As Connecticut readies for another snowy weekend we looked for some reading materials and found that the state, and its residents, were featured heavily in multiple stories on healthcare this week.
Here are some snippets from the reporting we’ve found:
Columbia Journalism Review
Exchange Watch: Growing pains in Connecticut
by Trudy Lieberman
“Right before Christmas, the governing board of Connecticut’s new health insurance exchange—named Access Health CT— turned to the question perhaps most crucial to the success of Obamacare: Can the public afford the policies that insurers will sell through these new state exchanges that the law requires?
“In designing the policies that carriers can sell, states were to supposed to pick from a menu of options a “benchmark” plan—outlining essential benefits that all other plans must include. In late September, after contentious discussions, Connecticut chose as its benchmark one of the state’s most popular plans sold to small employers. It had been sold by ConnectiCare, an insurer that once operated as a nonprofit but now is part of EmblemHealth, a New York City regional for-profit conglomerate. This plan was similar to others the exchange considered though it offered somewhat richer benefits.
“But: the biggest news of the December meeting came when board chairman Kevin Counihan announced: “We have a benchmark plan that is uncompetitive. When we adopted it, it was [competitive]. It isn’t now, because it’s too expensive.”
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States worry about rate shock during shift to new health law
By Noam Levey
“WASHINGTON — Less than a year before Americans will be required to have insurance under President Obama’s healthcare law, many of its backers are growing increasingly anxious that premiums could jump, driven up by the legislation itself.
“Higher premiums could undermine a core promise of the Affordable Care Act: to make basic health protections available to all Americans for the first time. Major rate increases also threaten to cause a backlash just as the law is supposed to deliver many key benefits Obama promised when he signed it in 2010.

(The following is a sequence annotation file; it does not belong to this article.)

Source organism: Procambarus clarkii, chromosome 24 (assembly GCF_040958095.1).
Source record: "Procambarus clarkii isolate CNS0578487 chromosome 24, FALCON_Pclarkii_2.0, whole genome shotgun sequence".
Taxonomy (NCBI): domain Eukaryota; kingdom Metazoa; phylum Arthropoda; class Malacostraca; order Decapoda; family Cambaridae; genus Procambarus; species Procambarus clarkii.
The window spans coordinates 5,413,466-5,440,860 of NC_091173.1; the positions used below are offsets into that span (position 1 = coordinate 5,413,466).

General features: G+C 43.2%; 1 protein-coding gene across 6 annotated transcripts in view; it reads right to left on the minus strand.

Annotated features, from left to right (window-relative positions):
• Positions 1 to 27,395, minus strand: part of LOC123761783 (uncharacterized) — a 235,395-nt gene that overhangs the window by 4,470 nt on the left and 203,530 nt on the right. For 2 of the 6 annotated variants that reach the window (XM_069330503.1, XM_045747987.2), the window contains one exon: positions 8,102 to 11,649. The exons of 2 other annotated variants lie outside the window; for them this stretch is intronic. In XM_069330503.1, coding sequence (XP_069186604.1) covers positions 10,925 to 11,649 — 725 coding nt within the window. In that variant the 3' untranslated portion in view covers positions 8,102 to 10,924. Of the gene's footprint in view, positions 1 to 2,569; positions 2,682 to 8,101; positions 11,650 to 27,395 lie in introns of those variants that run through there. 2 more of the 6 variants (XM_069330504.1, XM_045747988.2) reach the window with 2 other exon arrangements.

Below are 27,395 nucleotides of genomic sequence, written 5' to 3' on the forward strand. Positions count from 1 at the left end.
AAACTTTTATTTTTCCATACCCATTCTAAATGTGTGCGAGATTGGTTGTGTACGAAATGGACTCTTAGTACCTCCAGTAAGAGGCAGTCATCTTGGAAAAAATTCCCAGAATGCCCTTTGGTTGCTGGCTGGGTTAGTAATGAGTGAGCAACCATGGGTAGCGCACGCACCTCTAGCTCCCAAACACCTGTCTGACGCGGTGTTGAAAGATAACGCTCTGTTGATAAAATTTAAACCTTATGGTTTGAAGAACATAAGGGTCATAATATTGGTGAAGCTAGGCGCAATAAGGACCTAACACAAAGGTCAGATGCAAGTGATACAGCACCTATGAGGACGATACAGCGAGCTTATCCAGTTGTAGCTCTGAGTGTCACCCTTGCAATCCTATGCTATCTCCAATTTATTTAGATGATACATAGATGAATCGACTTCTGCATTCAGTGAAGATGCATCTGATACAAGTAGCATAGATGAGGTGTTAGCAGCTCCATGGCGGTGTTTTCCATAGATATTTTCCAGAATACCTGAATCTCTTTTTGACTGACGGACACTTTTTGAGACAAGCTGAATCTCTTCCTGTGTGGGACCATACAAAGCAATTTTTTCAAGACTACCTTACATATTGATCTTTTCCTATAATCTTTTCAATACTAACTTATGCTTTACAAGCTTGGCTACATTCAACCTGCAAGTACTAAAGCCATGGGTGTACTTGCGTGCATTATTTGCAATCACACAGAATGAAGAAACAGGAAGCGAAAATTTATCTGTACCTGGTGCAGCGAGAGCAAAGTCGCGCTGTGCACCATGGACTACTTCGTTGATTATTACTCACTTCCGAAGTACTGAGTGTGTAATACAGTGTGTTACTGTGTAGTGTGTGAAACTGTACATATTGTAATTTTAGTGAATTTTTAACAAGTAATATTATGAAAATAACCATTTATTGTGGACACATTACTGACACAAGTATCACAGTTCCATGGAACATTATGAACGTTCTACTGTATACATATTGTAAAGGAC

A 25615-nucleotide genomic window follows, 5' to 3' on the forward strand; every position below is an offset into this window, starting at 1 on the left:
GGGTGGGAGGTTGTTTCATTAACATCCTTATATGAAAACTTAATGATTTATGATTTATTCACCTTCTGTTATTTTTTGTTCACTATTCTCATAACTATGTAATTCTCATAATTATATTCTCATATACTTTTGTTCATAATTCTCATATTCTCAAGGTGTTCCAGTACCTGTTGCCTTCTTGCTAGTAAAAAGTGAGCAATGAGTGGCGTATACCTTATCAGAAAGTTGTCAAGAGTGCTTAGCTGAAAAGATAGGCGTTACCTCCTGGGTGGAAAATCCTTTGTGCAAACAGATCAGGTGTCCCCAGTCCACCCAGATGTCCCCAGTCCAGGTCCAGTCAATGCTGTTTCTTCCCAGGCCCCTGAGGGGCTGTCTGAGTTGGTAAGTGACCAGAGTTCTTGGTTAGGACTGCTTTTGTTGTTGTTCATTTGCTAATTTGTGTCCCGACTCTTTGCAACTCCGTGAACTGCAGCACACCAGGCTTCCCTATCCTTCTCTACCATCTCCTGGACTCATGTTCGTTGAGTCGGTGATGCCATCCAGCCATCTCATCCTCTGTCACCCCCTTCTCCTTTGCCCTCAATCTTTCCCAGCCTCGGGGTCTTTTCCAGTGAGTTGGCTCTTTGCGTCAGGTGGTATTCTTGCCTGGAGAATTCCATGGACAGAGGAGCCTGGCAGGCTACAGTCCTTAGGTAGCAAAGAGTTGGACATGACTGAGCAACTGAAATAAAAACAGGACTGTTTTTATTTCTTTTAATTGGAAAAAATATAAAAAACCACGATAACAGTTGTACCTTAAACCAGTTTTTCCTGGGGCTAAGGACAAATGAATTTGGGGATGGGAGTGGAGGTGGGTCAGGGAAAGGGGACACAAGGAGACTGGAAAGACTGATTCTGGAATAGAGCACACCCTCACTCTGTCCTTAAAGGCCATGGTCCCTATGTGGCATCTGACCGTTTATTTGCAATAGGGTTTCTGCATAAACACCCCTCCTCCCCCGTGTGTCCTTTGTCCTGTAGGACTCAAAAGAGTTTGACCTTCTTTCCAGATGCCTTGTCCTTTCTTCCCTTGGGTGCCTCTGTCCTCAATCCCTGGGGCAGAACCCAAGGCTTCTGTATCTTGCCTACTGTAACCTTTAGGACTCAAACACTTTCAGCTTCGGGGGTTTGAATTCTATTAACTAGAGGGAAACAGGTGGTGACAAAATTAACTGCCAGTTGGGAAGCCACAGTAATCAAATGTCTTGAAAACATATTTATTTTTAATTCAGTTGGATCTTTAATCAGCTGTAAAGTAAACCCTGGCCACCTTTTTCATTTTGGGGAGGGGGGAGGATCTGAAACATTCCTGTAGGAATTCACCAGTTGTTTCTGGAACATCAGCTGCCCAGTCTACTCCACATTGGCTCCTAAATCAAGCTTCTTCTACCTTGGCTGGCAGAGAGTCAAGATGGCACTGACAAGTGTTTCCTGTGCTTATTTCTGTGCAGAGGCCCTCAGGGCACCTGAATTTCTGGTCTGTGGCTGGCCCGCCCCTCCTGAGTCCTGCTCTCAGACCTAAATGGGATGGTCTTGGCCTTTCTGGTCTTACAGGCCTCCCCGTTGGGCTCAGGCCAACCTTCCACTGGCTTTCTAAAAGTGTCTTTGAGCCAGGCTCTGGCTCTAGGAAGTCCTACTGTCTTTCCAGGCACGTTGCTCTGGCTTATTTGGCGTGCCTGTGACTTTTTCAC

“’The single biggest issue we face now is affordability,’ said Jill Zorn, senior program officer at the Universal Health Care Foundation of Connecticut, a consumer advocacy group that championed the new law.”
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And this last one is probably one of the most impressive pieces of journalism passed around our offices in a while. Steven Brill drills into the cost side of healthcare. It’s 24,000 words, so it makes for a good excuse to put off that shoveling (at least for a little while).
Bitter Pill: Why medical bills are killing us
Time Editor Richard Stengel writes about Brill’s piece:
“Why, Brill asks, does America spend more on health care than the next 10 highest spending countries combined?
“One answer is that health care is a seller’s market and we’re all buyers–buyers with little knowledge and no ability to negotiate. It’s a $2.8 trillion market, but it’s not a free one. Hospitals and health care providers offer services at prices that very often bear little relationship to costs. They charge what they want to, and mostly–because it’s a life-and-death issue–we have to pay. Have you actually looked at your hospital bill? It’s largely indecipherable, but Brill meticulously dissects bills and calculates the true costs. He employs a classic journalistic practice: he follows the money, and he does it right down to the 10,000% markup that hospitals put on acetaminophen. He explains why about one-fourth of our bloated health care spending is overpayment and strips the veneer from of a vital American industry that is not always what it seems to be.”
Brill’s piece can be found here.
If you don’t have time to read the entire piece, Brill appeared on the Daily Show with Jon Stewart